Masterly images point to the metaphysical
Christmas day (now a distant memory) brought a small square photobook that I’ve come to love for the depth of its themes, cinematic qualities and sequencing. “Still here’ by Lydia Goldblatt (pub Hatje Cantz) is an intimate elegiac portrait of the photographer’s elderly parents shot over several years. In lesser hands the work could be a well intentioned student portfolio, but these masterly 45 images delve into the realms of memory and time and allude to the cycle of life.
The use of light is key to the work. The book opens with a shot of a tiny figure in a distant lighted window set in darkness. The next image moves close to the figure – an elderly man seemingly sleeping over supper tray, warm light shining on his bald head. We then move in to a fragment of his skin and hair. Turn the page and it’s an echoing image of a bee its wings translucent in the light. Throughout the book, light is used beautifully to frame images and as a pointer to the deeper concerns of the work. Out of focus close-ups of the father’s face, or parts of his face, emerge from dimness, suffused with a reddish glow. The effect is one of the physical dissolving into darkness, the final shape of a loved person’s face a pinpoint of memory fading. At the other end of the scale, the photographer’s mother stands in front of gauzy curtains dissolving into a patch of light from a window. Her hands are up as if to part the curtains for the day – the metaphor seems to be one of stepping out from a known world into an unearthly brightness.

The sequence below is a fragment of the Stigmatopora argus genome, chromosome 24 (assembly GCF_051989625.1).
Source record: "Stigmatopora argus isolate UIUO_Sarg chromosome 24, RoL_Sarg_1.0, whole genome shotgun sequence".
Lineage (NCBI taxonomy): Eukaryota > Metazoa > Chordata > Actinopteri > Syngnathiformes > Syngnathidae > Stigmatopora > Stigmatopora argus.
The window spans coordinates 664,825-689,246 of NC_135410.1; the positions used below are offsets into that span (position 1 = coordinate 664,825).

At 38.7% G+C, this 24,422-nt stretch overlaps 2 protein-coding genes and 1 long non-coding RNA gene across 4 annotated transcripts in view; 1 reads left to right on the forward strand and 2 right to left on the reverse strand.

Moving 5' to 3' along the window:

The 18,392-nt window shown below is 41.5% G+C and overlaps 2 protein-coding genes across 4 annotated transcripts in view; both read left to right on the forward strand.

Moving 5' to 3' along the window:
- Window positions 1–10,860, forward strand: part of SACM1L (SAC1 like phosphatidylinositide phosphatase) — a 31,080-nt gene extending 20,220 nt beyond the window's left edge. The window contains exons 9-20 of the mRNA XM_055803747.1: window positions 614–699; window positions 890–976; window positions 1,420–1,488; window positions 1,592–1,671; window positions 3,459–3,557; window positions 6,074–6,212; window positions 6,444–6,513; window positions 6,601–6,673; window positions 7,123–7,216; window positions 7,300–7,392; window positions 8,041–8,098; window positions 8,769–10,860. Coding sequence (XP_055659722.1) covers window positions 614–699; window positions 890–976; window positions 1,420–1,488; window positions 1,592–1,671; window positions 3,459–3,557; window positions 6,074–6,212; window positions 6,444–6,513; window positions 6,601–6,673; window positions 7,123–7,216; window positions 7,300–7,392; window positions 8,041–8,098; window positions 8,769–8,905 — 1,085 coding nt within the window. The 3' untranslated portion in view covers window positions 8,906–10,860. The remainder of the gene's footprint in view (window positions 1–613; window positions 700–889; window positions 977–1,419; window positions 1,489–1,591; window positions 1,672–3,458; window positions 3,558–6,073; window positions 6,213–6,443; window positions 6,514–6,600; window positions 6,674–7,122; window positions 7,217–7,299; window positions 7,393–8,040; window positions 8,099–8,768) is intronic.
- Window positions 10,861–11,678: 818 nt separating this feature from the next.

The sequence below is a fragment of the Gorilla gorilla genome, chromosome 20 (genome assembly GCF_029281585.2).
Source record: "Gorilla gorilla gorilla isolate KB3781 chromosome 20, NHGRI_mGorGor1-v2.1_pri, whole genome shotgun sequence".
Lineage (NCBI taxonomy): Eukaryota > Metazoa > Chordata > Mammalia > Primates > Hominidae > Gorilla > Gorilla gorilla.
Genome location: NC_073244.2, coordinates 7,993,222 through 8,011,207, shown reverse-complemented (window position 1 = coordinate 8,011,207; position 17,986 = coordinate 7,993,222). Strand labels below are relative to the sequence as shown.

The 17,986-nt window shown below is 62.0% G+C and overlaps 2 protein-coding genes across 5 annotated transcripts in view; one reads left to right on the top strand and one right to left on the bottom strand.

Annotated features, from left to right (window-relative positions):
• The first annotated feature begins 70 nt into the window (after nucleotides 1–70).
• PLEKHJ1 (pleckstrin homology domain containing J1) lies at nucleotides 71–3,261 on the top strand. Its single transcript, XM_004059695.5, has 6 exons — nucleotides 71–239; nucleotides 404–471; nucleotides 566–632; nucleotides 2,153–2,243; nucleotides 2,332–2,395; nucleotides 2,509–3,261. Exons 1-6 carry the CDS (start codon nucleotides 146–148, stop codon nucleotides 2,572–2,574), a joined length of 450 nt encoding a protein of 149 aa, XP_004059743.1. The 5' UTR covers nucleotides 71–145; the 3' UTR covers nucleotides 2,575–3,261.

The other features of this work that stand out for me are the use of contrasting images to underlie and extend the meanings of the work, and the overall sequencing. In between the glimpses, portraits and close-ups of the photographer’s mother and father are images of rain on wet ground, wet leaves, smashed objects on a pavement, a gold watch delicately placed on a white shelf. Without forcing the point, each brings an awareness of the outside world and a sense of equivalence to the process happening indoors. Most radical of the alternative images are circular abstract images of stained white pads photographed under the light of the sun. To quote the artist in the accompanying essay by Christina Pratch, ‘they become metaphorical landscapes that represent the primal cycle and preservation of life and explore the transformative possibilities inherent in letting go.’ The use of contrasting images needs to be done skilfully, both in making or selecting the right image and in the placement in the narrative. ‘Still here’, like other poetically successful books such as ‘Elementary Calculus’ by J Carrier or ‘Grays the mountain sends’ by Bryan Schutmaat, gets it right and increases the work’s emotional resonance. It’s not often that images in photographic books can make a successful claim to metaphysical significance.
Less successful, I thought, was the artist’s writing which tries to convey the mood and ideas of the work in an impressionistic way. Lesser writing, however deeply felt, isn’t needed beside images which do the work by themselves. The essay by Christina Pratch covers the relationship of the work to ideas of time.
Here’s a review of ‘Still Here’ from The Independent.
View images or purchase the book on PhotoEye.